The early termination was based on the evidence of meeting the primary and secondary endpoints of eliminating the infection (100%), with no recurrences of infection (100%) and an acceptable adverse event profile. Further, except for the enrollment size, the 2b trial is expected to do much of the same, and that's excellent news for ACXP based on prior data. There's even better news. The trial is a speedy one. Treatment cycles are only about 40 days in duration, and topline data follows pretty quickly. Moreover, with this double-blind, randomized, active-controlled, non-inferiority, Phase 2b segment conducted at 12 U.S. clinical trial sites, total enrollment may come sooner than planned.

That would be excellent news for ACXP, investors, and patients. For those liking specifics, the trial design evaluates the clinical efficacy of ibezapolstat in treating CDI, including pharmacokinetics and microbiome changes from baseline. It will continue to test for anti-recurrence microbiome properties seen in the Phase 2a trial, including the treatment-related changes in alpha diversity and bacterial abundance and effects on bile acid metabolism.

Most notably, it's going head to head with the current standard of care and front-line treatment, Vancomycin. And that's why investors need to take advantage of an apparent valuation disconnect sooner rather than later. If ibezapolstat bests vancomycin, which 2a results showed, there will likely be little to no resistance by treating physicians to use the drug asap after approval. Not only that, from ACXP and its investor's perspectives, extraordinary revenue-generating opportunities will be immediately exposed.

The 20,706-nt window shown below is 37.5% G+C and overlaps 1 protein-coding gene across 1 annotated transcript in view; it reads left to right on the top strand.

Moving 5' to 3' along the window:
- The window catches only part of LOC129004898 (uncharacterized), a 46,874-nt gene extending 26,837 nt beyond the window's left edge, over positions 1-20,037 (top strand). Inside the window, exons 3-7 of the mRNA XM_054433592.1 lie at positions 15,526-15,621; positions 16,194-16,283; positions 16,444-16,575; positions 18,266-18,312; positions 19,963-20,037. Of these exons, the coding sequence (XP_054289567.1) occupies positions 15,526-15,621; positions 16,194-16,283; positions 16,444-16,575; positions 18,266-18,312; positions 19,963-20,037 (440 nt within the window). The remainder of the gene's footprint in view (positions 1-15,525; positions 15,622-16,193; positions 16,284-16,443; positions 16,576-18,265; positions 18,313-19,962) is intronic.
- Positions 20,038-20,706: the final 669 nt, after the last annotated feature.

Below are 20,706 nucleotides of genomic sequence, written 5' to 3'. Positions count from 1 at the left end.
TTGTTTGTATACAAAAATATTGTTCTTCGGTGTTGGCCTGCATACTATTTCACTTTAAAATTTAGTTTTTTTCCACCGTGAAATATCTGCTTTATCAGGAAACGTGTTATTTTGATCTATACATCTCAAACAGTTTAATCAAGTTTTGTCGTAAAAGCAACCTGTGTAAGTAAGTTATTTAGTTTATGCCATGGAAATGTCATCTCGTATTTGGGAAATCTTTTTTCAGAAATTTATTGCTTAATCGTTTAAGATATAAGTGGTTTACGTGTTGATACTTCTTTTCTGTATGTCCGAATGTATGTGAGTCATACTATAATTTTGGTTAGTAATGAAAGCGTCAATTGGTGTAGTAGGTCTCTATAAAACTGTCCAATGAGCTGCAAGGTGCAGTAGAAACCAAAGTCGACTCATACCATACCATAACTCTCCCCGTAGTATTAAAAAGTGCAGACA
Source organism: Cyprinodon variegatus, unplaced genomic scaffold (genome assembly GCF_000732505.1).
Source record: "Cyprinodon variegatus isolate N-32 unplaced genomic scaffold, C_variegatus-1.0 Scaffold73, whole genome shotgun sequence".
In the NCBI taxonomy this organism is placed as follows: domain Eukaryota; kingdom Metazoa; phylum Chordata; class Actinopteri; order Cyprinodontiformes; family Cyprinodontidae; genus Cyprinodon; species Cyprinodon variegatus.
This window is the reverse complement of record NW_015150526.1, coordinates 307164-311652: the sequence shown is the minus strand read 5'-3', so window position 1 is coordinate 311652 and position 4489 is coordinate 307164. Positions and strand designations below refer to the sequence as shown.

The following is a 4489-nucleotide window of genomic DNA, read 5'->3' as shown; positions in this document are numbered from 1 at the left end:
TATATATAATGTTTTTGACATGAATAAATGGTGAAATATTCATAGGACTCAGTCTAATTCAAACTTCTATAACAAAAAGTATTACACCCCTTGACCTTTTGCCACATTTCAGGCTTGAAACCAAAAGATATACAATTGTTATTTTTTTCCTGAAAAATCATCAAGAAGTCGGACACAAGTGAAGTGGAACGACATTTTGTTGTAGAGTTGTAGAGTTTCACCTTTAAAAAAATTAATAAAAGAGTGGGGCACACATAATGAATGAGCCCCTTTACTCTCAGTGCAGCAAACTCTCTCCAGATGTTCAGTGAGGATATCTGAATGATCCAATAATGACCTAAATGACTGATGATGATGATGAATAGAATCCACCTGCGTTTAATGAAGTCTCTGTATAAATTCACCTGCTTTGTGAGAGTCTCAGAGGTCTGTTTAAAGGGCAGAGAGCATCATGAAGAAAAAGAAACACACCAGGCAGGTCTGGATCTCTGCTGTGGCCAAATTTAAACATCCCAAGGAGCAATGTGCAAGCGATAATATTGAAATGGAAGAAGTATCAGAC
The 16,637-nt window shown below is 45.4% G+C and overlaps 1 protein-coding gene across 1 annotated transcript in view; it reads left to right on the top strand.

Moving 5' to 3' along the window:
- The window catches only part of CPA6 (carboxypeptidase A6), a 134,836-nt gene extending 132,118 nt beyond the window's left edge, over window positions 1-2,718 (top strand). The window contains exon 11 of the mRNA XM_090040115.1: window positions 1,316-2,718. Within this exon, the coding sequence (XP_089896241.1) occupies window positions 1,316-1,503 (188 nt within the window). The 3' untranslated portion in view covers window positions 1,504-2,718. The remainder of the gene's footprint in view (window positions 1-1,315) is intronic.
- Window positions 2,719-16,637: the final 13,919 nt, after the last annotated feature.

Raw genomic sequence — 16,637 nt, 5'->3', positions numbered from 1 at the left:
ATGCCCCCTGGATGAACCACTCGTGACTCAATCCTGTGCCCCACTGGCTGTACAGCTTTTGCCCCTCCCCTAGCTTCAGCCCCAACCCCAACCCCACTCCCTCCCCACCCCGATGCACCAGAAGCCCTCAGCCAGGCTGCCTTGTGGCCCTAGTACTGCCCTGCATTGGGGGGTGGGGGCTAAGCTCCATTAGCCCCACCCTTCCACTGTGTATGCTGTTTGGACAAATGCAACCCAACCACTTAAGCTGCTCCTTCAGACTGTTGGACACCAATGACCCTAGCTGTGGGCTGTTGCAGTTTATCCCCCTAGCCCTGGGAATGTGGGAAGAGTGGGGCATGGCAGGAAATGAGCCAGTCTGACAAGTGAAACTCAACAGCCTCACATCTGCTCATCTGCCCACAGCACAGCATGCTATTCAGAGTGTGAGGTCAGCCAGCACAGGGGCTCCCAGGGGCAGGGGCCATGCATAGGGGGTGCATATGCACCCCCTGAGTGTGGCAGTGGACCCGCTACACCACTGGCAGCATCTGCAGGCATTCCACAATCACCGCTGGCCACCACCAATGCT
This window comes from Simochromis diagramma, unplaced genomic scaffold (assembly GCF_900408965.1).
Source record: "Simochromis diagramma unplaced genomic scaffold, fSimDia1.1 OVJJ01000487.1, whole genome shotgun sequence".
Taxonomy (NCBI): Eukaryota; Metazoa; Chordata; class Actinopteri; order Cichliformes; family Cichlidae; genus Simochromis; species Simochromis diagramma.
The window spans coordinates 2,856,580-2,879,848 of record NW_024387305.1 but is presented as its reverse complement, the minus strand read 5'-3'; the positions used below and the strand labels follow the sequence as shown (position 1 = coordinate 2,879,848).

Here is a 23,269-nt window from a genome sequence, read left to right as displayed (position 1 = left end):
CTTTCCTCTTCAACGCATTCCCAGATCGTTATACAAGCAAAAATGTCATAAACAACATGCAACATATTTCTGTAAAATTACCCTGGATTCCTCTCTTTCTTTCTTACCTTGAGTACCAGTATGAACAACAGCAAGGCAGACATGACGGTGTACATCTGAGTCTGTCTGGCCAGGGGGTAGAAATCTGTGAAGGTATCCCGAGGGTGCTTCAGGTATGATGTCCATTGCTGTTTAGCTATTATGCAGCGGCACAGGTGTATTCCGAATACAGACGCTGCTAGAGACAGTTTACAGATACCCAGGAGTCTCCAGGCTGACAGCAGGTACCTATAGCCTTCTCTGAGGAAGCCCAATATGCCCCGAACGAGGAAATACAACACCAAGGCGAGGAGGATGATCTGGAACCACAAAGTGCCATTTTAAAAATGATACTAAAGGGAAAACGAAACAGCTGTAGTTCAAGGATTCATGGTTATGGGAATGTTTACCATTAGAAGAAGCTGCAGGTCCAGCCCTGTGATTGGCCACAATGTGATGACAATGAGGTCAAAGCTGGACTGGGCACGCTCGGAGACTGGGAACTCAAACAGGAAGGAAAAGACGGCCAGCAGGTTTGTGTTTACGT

It's a showdown that ibezapolstat can win.

Ibezapolstat Vs. Vancomycin In Comparison Phase 2b

The new trial is a double-blind, randomized 1:1 ratio to either ibezapolstat 450 mg every 12 hours or vancomycin 125 mg orally every 6 hours, in each case, for 10 days and followed for 28 ± 2 days following the end of treatment for a recurrence of CDI. The two treatments will be identical in appearance, dosing times, and the number of capsules administered to maintain the blind.

As noted, the Phase 2b clinical trial endpoints include results evaluating pharmacokinetics (P.K.) and microbiome changes and will continue to test for anti-recurrence microbiome properties, including the change from baseline in alpha diversity and bacterial abundance, especially overgrowth of healthy gut microbiota Actinobacteria and Firmicute phylum species during and after therapy. If the non-inferiority of ibezapolstat to vancomycin is demonstrated, further analysis will be conducted to test for superiority.